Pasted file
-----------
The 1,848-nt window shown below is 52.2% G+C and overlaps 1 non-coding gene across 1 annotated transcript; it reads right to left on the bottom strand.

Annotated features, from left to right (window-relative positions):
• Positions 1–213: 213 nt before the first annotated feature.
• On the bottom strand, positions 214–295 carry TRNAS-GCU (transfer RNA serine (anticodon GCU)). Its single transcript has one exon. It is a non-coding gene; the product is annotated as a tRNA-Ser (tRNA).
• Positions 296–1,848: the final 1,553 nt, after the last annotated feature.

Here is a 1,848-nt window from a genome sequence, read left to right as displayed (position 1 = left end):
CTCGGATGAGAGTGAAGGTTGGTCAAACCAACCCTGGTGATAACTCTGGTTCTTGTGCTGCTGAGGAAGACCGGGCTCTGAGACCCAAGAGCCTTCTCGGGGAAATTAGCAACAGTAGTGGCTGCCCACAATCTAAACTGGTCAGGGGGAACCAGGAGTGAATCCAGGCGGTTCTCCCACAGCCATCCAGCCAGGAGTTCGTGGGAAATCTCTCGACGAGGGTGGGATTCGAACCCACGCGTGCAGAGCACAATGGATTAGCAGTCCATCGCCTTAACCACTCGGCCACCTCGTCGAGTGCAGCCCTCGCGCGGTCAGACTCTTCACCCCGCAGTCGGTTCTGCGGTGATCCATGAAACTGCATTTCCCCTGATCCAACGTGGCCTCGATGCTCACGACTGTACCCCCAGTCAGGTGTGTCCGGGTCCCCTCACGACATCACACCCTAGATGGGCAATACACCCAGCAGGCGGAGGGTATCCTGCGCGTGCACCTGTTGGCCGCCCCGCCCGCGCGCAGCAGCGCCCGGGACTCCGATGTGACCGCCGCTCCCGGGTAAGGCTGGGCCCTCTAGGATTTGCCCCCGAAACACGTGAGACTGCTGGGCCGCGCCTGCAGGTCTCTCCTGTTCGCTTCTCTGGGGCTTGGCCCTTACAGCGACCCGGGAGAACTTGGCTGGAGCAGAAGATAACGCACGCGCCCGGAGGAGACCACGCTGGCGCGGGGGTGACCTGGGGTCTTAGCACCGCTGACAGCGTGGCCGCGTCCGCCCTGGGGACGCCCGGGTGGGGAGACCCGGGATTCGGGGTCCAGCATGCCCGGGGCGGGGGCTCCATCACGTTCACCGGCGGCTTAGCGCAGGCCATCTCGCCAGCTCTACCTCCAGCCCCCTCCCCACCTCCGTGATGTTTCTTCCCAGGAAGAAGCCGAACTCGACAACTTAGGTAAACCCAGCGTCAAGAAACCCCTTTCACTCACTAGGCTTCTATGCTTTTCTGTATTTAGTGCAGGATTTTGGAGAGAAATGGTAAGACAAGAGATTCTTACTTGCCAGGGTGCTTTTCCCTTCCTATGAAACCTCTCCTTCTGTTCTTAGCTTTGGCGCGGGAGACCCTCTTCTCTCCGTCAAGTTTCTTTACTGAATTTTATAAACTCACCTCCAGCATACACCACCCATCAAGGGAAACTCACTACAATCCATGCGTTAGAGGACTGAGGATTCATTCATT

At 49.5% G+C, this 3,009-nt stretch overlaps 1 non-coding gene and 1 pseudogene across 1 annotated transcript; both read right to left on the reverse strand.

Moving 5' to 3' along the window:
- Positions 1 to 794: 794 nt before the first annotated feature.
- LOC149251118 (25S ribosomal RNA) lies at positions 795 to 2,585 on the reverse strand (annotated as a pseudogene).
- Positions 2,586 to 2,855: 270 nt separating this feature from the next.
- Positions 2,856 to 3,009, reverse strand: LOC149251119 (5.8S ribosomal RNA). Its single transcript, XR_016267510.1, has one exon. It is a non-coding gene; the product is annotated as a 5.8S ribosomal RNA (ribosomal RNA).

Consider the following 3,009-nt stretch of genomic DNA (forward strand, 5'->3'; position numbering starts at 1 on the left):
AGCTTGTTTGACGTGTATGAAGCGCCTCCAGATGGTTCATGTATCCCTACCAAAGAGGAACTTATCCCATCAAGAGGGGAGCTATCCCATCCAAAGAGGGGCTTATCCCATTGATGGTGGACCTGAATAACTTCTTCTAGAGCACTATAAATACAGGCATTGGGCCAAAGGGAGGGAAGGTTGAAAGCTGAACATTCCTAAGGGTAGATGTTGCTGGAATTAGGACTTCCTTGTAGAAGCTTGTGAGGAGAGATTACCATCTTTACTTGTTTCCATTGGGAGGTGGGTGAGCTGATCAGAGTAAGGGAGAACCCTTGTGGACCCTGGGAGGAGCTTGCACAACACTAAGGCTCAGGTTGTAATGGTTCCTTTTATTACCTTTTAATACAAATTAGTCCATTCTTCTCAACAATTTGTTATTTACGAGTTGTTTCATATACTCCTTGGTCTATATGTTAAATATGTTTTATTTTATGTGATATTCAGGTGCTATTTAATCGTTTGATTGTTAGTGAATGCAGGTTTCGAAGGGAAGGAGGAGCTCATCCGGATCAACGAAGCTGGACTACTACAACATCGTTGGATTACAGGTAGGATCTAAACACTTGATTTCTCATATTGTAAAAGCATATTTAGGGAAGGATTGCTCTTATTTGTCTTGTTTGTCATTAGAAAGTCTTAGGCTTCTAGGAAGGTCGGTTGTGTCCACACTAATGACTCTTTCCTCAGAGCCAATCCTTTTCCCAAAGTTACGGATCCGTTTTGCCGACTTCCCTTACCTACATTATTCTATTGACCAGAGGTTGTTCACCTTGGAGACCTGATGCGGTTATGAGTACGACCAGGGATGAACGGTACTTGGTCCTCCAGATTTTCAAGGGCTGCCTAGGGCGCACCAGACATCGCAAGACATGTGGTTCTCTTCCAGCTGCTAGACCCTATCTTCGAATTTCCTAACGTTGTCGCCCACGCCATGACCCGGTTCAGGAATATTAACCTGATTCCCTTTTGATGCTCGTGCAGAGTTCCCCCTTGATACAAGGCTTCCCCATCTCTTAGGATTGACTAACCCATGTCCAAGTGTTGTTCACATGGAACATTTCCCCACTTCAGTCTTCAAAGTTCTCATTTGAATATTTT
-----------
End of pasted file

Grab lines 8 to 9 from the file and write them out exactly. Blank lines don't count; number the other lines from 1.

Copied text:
At 49.5% G+C, this 3,009-nt stretch overlaps 1 non-coding gene and 1 pseudogene across 1 annotated transcript; both read right to left on the reverse strand.

Moving 5' to 3' along the window: